A structure-function-inhibition analysis of the pseudomonas aeruginosa type III secretion needle protein pscF

Donald T. Moir*, Nicholas O. Bowlin, Bryan J. Berube, Jaden Yabut, Debra M. Mills, Giang T. Nguyen, Zachary D. Aron, John D. Williams, Joan Mecsas, Alan R. Hauser, Terry L. Bowlina

*Corresponding author for this work

Research output: Contribution to journalArticlepeer-review

3 Scopus citations


The Pseudomonas aeruginosa type III secretion system (T3SS) needle comprised of multiple PscF subunits is essential for the translocation of effector toxins into human cells, facilitating the establishment and dissemination of infection. Mutations in the pscF gene provide resistance to the phenoxyacetamide (PhA) series of T3SS inhibitory chemical probes. To better understand PscF functions and interactions with PhA, alleles of pscF with 71 single mutations altering 49 of the 85 residues of the encoded protein were evaluated for their effects on T3SS phenotypes. Of these, 37% eliminated and 63% maintained secretion, with representatives of both evenly distributed across the entire protein. Mutations in 14 codons conferred a degree of PhA resistance without eliminating secretion, and all but one were in the alpha-helical C-terminal 25% of PscF. PhA-resistant mutants exhibited no cross-resistance to two T3SS inhibitors with different chemical scaffolds. Two mutations caused constitutive T3SS secretion. The pscF allele at its native locus, whether wild type (WT), constitutive, or PhA resistant, was dominant over other pscF alleles expressed from nonnative loci and promoters, but mixed phenotypes were observed in chromosomal ΔpscF strains with both WT and mutant alleles at nonnative loci. Some PhA-resistant mutants exhibited reduced translocation efficiency that was improved in a PhA dose-dependent manner, suggesting that PhA can bind to those resistant needles. In summary, these results are consistent with a direct interaction between PhA inhibitors and the T3SS needle, suggest a mechanism of blocking conformational changes, and demonstrate that PscF affects T3SS regulation, as well as carrying out secretion and translocation. IMPORTANCE P. aeruginosa effector toxin translocation into host innate immune cells is critical for the establishment and dissemination of P. aeruginosa infections. The medical need for new anti-P. aeruginosa agents is evident by the fact that P. aeruginosa ventilator-associated pneumonia is associated with a high mortality rate (40 to 69%) and recurs in >30% of patients, even with standard-of-care antibiotic therapy. The results described here confirm roles for the PscF needle in T3SS secretion and translocation and suggest that it affects regulation, possibly by interaction with T3SS regulatory proteins. The results also support a model of direct interaction of the needle with PhA and suggest that, with further development, members of the PhA series may prove useful as drugs for P. aeruginosa infection.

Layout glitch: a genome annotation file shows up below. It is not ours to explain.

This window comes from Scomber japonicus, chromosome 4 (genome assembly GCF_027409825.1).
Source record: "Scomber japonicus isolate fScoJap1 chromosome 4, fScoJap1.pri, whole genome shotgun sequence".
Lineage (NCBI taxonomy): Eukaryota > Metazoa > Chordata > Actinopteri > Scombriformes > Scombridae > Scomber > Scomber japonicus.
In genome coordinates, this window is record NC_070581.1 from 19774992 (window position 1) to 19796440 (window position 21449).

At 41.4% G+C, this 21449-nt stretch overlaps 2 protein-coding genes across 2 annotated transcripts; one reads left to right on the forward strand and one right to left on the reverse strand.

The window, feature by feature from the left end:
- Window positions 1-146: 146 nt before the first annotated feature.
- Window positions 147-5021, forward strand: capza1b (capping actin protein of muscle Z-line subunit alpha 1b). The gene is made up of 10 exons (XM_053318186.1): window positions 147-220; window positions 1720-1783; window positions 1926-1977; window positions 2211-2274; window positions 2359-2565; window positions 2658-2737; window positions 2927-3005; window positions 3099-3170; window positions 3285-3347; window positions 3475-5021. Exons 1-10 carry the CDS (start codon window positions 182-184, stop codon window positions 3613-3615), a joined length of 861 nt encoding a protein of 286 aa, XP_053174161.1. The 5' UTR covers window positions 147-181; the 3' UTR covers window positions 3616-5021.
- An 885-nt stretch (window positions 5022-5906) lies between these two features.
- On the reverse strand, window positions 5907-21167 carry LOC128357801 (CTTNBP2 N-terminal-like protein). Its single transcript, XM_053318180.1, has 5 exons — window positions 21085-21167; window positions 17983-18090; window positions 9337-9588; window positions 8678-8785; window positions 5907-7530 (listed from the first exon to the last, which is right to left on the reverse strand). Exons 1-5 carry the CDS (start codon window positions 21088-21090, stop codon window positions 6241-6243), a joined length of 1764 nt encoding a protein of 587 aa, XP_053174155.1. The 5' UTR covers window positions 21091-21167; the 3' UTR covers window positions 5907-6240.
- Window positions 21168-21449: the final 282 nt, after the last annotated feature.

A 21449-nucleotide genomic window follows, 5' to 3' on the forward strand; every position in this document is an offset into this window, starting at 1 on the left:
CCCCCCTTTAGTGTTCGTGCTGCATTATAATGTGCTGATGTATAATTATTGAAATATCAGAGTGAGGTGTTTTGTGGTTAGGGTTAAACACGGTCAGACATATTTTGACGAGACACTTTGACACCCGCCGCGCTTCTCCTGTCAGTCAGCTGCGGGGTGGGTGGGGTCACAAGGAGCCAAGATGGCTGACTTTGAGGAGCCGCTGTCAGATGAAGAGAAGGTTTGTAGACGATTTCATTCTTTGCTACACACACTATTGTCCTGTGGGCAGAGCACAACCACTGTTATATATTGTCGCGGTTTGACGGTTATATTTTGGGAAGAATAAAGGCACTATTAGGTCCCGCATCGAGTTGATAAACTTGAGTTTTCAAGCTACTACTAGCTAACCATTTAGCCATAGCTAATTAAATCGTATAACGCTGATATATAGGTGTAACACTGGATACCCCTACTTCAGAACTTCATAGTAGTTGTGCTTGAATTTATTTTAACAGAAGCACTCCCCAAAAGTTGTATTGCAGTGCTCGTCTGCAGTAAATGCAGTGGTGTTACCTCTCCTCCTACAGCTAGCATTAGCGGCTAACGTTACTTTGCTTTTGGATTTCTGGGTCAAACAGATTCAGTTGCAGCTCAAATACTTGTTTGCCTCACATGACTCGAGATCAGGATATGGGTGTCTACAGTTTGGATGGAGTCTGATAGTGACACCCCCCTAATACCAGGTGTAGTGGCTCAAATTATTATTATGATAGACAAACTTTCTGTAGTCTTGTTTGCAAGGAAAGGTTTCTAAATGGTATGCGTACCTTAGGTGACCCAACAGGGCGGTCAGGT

Original languageEnglish (US)
Article numbere00055-20
JournalJournal of bacteriology
Issue number18
StatePublished - Sep 1 2020


  • P. aeruginosa
  • Phenoxyacetamides
  • Translocation
  • Type III needle protein
  • Type III secretion

ASJC Scopus subject areas

  • Molecular Biology
  • Microbiology


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